Sports reporters for ESPN and pretty much everywhere else mistake excellent defensive play for sloppy play. There wasn't really a whole lot of sloppy play here; it's just that both teams' defenses were significantly better than the opposing teams' offenses. Why are sports reporters so distracted by offenses? Ugh.)

Don't believe it. The Bears defense looked legitimately better than they were last year. Tommie Harris looked %100, with and amazing step: he looked like he beat the Chargers into the backfield on more than one play. Dvoracek and Javon Walker looked like immense improvements over Ian Scott and Alfonso Boone and Tank Johnson. Ogunleye finally looked like the player the Bears paid for and Mark Anderson looked like anything but a liability against the run. The Chargers hardly threw the ball in Tillman's direction, and Vasher had a sack. M. Brown had an interception. Archuleta had a few big tackles. Basically, the entire defense made huge plays. I hope Brown's not actually injured again, but even if he is, McGowan looked like he could be pretty huge on defense himself.

The Bears are not in trouble. They're offense will get better, and won't play against a defense as good as San Diego until the playoffs. There's every reason to believe this will be the last loss for quite a few weeks.

But none of that makes it feel any better. I just want to sleep until next week.

The Wait is Finally Over!

I'm so excited that I finally get to watch a meaningful Bears football game tomorrow that I'm not really sure if I'll be able to sleep tonight. But as I was walking toward the Haight tonight to watch Daywatch at the Red Vic, something occurred to me that, if I were a more sane person, probably would have occurred to me much earlier. The Bears might lose this game! I mean, I guess I had been figuring that it was possible the Bears would lose tomorrow and it wouldn't really mean much, since this looks like it could far the hardest game they'll have all season, and it's not like I think there's really any chance of them winning fewer than 10 games. But what I mean is that it suddenly dawned on me that in fewer than 24 hours, the Bears could be 0-1. Which would mean that for the first time in a really long time, they would not be in first place in the NFC North, which is really depressing... What's even scarier is that I think there's just as much of a chance, if not more, that the Vikings will win tomorrow... Which would mean, and the thought of this really makes me almost nauseated, the Vikings would have a better record than the Bears! I don't know if I'm ready to live in a universe yet where that is the case, so I guess the Bears are just going to have to win tomorrow.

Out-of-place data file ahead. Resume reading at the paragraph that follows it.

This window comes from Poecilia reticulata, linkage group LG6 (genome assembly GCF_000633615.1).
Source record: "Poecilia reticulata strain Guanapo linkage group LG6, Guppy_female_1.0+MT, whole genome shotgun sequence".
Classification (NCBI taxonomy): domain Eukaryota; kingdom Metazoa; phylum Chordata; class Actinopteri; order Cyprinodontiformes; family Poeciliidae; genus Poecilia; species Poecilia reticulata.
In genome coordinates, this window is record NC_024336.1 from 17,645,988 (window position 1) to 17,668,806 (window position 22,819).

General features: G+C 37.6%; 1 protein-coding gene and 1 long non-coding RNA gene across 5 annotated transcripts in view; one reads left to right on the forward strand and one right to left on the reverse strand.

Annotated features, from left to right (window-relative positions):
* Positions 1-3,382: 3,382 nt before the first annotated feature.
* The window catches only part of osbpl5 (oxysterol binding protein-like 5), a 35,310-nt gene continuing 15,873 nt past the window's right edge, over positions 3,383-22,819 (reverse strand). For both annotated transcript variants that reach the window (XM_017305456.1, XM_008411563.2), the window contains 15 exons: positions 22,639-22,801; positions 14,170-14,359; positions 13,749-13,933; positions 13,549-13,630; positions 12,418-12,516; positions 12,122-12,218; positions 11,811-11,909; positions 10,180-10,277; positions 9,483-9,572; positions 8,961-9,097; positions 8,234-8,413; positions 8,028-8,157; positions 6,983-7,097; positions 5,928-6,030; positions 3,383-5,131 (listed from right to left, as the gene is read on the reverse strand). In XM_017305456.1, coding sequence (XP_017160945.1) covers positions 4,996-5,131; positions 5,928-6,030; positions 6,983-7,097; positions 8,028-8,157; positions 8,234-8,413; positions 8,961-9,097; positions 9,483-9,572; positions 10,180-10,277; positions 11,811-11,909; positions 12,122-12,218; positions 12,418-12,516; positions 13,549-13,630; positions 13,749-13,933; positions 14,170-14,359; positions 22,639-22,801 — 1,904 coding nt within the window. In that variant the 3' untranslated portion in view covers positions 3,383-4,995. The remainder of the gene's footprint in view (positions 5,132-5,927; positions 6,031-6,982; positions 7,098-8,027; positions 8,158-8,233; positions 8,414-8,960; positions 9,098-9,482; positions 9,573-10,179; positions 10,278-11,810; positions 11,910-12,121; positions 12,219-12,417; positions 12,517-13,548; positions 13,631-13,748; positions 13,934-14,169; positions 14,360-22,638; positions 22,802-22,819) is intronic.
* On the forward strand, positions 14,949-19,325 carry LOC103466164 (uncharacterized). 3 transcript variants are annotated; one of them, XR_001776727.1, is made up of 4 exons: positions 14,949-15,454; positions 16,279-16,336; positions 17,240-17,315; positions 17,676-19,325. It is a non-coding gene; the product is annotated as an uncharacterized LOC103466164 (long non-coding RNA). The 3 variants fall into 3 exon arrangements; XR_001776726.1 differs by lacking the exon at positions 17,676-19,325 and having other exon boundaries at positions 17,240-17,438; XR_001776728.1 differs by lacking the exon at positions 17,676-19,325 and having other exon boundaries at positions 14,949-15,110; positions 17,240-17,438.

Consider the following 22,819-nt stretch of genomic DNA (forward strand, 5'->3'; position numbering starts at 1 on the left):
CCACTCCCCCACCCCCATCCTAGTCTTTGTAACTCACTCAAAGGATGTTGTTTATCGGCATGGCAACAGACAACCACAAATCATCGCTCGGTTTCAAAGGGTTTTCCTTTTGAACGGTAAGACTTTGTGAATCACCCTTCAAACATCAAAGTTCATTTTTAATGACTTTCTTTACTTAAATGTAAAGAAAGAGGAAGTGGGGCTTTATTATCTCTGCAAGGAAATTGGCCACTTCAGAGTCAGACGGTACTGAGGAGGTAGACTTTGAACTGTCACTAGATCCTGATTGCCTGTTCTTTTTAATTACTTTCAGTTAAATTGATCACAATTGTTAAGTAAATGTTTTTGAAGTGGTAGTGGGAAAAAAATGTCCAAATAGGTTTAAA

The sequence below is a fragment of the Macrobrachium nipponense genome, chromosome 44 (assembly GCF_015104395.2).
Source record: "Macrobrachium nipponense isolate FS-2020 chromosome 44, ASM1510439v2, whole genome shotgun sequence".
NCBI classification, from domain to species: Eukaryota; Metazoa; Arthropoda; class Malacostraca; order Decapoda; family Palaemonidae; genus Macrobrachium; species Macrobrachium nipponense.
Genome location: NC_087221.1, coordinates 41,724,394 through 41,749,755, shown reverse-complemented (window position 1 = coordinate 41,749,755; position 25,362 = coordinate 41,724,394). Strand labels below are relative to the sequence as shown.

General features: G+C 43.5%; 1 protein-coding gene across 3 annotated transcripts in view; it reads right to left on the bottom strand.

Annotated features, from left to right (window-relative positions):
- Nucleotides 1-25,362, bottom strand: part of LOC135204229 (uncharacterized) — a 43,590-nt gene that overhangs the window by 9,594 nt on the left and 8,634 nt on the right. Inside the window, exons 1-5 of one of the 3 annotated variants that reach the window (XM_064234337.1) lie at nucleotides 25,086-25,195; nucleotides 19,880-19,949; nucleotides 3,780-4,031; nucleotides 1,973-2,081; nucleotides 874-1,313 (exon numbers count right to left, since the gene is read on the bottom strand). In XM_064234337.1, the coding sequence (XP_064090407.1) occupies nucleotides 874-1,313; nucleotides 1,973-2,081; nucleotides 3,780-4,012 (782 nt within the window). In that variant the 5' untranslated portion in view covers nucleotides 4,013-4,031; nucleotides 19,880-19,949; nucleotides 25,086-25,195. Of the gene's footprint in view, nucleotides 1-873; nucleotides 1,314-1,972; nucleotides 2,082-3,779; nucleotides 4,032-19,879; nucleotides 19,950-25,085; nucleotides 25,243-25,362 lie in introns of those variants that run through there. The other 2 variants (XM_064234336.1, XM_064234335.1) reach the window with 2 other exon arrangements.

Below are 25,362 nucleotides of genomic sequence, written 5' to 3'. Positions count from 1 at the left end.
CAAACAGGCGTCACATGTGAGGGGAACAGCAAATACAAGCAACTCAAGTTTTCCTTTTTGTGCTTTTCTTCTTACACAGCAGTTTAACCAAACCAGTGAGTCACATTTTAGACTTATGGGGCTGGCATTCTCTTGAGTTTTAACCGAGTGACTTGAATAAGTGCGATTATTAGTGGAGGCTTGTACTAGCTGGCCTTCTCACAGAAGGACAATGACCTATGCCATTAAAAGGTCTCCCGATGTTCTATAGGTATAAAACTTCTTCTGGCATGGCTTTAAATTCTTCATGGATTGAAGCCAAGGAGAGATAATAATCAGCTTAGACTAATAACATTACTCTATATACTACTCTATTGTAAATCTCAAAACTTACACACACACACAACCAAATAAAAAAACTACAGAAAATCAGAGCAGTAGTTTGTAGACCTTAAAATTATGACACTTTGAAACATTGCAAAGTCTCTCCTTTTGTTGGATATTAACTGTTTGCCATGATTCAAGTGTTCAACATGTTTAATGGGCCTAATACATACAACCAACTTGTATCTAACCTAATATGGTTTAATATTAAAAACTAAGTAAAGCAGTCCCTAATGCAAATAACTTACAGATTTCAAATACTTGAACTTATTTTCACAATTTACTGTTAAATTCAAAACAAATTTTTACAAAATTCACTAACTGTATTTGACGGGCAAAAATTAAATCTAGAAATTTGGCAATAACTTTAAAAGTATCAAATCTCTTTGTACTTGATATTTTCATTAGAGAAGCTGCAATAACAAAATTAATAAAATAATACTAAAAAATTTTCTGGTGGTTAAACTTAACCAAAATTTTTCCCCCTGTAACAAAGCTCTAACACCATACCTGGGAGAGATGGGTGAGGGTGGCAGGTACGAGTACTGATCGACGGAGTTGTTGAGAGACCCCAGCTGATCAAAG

Also, there really is every chance in the world that this will be the most difficult game the Bears have all season. We'll see what happens with Denver later on, a team many people think might get dominant again this season, but I don't really expect Denver to be much of a threat. And even if they do turn out to be a better team, by that time, one game against an AFC team will most likely not seem as important. The Bears starting the season with a winning record hinges entirely on this game, and the same is true for San Diego, and their both super talented teams who both expected to win the Super Bowl last year, so both teams are likely going to really badly want to win this game. And they've both had plenty of time to game plan and everything. I expect the game tomorrow to be really intense. I expect both teams will look really tuned, especially both defenses, and someone's going to break the game open in the third quarter.

Actually, I think the biggest advantage the Bears have in tomorrow's game is the coaching. The fact that the Bears are not feeling there way around with a new coaching staff like the Chargers are is probably the least mentioned important aspect of the game tomorrow. I think that fact could be a bigger deal for the Chargers tomorrow than it will be the rest of the season, and the Bears are in a much more secure place with all the coaches and most of the players.

Now it's time for me to lay down for some sweet dreams of a Bears victory...

Friday, September 07, 2007

Let Me Tell You How I Feel

Looking over the various Week 1 prediction sites, and the various matchups for this weekend, I realized that the NFL looks very weird this year. For instance, Minnesota plays Atlanta, and everyone thinks Minnesota is going to be terrible this year, but everyone is picking them over Atlanta, and I can't say I disagree. Kansas City plays Houston, and everyone knows Houston is terrible, but it's a pretty safe pick to take Houston over Kansas City. It's not that the worst teams in the league have gotten better; it's that a few of the solidly mediocre teams from last year look to be godawful this year. And which teams have gotten better? At this point, I think it's hard to point out any teams who seem like they're clearly going to be better than they were last season.